[Left] The surfer in this image is my buddy Elijah Horwitz. This day was not huge by any means, but it had some power to it. The waves were around 4-6 and were breaking on the inside bar making for some super round hollow barrels. For a brief 20 minutes, this sandbar started to turn on and Elijah pretty much had it to himself. He caught about four waves and then it was gone like it never existed.

[Right] This photo was taken with a drone during a swell that seemed like it lasted for weeks. The sets were coming in perfectly in 4-5 wave sets, and I decided that the best way to show this was from the air. As you can see in the photo, the sets are stacked up and I think it really shows the feeling of being out in the water and seeing a huge set come out of nowhere.

This is a photo of coastal fog coming over a hilly ridge. Something very unique to the bay area is that we get this coastal fog between the months of April to September and every once in a while when it comes at the right angle and there is enough fog, it creates this phenomenon called “fog waves”. This photo was taken with a 30-second long exposure to help show the movement of the fog and how fast it was moving.

For this photo, I was in the exact spot where you do not want to be. Getting caught inside at Ocean Beach is one of the most humbling experiences that one can go through. Seconds after I shot this photo I was pushed to the bottom and was held under for what felt like minutes (was probably only 10 seconds or so). I feel like this image was more luck than anything, I was using a 50mm lens and if you are in this spot you normally want a fisheye lens, but I had to use what I had. The surfer in this image, Andrew Foster, got one of the waves of the day and I was stoked that I captured it, even though I took quite the beating.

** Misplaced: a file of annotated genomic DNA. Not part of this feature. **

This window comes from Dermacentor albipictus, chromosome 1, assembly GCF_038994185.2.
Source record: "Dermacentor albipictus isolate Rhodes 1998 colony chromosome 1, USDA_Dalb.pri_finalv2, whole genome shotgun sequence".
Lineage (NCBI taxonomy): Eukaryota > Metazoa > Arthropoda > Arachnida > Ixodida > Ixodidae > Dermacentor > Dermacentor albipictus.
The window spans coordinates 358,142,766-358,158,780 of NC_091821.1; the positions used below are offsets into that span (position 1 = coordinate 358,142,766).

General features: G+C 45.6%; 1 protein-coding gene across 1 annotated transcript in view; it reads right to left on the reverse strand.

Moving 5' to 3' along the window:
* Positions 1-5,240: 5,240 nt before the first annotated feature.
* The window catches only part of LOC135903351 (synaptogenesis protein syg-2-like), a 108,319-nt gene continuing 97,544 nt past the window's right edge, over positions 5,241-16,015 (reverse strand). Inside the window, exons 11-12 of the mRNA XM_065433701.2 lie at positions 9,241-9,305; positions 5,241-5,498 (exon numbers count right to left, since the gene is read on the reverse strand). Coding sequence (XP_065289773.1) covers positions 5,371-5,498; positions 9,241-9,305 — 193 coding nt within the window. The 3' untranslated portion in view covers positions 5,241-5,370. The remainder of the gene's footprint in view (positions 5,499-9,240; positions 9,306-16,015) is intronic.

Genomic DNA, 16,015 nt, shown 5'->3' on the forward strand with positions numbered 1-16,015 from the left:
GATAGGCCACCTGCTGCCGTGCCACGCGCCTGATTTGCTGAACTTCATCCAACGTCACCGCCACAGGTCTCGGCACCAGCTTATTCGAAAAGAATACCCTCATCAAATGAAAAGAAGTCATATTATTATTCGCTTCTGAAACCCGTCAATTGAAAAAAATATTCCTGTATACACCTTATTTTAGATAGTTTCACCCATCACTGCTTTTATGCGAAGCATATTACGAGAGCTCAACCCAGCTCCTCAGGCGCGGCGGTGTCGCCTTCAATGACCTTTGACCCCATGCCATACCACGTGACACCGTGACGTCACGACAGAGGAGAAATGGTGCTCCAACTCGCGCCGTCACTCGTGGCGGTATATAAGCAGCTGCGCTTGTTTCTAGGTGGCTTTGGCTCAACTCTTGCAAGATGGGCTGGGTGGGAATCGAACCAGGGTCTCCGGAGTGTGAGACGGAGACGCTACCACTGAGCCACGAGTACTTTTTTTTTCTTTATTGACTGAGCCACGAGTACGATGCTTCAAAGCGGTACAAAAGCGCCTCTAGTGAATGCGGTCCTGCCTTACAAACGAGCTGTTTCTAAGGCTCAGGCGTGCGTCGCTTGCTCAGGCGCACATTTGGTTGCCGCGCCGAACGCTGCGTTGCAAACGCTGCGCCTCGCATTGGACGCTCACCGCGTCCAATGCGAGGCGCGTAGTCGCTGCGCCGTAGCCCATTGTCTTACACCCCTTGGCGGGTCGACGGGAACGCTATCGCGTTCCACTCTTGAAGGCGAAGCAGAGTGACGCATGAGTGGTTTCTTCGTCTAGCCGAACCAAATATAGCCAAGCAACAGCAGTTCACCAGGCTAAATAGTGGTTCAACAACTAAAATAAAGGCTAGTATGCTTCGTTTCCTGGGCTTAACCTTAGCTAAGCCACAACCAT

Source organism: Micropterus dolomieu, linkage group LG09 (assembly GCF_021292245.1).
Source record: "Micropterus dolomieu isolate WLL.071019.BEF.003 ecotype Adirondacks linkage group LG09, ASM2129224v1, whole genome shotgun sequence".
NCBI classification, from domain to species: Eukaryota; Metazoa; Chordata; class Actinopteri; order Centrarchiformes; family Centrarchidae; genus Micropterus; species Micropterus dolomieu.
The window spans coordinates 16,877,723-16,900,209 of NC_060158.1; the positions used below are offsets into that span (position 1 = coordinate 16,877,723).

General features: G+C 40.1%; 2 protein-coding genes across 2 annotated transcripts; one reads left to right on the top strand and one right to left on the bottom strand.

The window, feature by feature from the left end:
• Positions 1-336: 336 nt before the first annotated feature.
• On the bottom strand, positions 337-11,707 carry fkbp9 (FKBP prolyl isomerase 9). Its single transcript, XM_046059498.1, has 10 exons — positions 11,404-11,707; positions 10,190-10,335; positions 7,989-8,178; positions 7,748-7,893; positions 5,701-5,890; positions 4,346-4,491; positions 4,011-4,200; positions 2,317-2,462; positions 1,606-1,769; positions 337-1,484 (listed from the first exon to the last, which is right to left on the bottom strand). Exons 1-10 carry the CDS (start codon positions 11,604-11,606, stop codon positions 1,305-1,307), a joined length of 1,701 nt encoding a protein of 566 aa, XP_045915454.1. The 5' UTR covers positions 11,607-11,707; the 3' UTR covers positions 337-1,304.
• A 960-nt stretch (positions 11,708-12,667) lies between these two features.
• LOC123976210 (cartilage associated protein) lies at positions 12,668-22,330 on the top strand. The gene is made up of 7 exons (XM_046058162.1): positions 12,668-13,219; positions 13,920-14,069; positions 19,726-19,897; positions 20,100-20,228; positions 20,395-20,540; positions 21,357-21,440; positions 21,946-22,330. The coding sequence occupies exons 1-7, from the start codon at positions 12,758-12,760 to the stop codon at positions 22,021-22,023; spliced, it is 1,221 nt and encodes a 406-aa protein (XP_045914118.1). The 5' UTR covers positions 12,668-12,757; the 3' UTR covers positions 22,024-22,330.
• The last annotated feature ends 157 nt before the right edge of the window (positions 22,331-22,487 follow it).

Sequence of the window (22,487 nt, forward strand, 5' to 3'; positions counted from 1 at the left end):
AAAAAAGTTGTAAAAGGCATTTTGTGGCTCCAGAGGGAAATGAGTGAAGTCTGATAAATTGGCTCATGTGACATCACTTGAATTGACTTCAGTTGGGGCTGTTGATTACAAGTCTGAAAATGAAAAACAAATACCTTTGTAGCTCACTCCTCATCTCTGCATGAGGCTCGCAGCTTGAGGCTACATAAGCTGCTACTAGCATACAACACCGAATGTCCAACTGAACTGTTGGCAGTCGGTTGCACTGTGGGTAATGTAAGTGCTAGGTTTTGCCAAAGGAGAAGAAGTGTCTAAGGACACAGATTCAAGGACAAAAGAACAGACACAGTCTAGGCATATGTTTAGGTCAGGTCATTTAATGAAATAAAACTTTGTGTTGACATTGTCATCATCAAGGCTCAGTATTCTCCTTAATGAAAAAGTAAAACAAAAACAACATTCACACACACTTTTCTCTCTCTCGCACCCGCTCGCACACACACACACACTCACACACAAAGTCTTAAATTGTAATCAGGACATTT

Taken back in January 2020 on a day where the waves were perfect from sunup to sundown. I remember getting out of my car and walking over the sand dunes and being in awe. Huge 10-15 foot a-frames were breaking all along the beach and there were a few crazy surfers giving it a go. I never got this surfer’s name, but I am sure this was one of the best rides of his life.

A much more manageable day. The waves were around 4-5 foot and a bunch of the local surfers were having a field day, trading off waves all day. Here is Alex Tureck on one of the many barrels that the guys were pulling into.

Taken on MLK day in 2020. This day was unreal, the conditions were flawless and the swell was perfect. The day before this Ocean Beach was almost flat, but overnight the swell filled in and created what you are seeing in this photo.

Taken at Mavericks on what was called the swell of the decade. I was unable to get on a boat, so I decided that I’d shoot from the land. For the majority of the day, it was quite foggy and not great for photos, so I sort of waited it out and scouted around for compositions. The fog lifted for around 20 minutes and this is what I was welcomed with.

I had a photo like this in mind for a long time. It needs to be pretty big to be able to see the waves and it is tough to have it line up with a street. For this photo, I stood in the middle of the road dodging cars and hoping that nobody would hit me when the sets showed up.

 

You can see more of Jack’s work (and order prints) on his website at www.jackboberphoto.com, or give him a follow in Instagram @jackboberphoto to regularly get more of the above.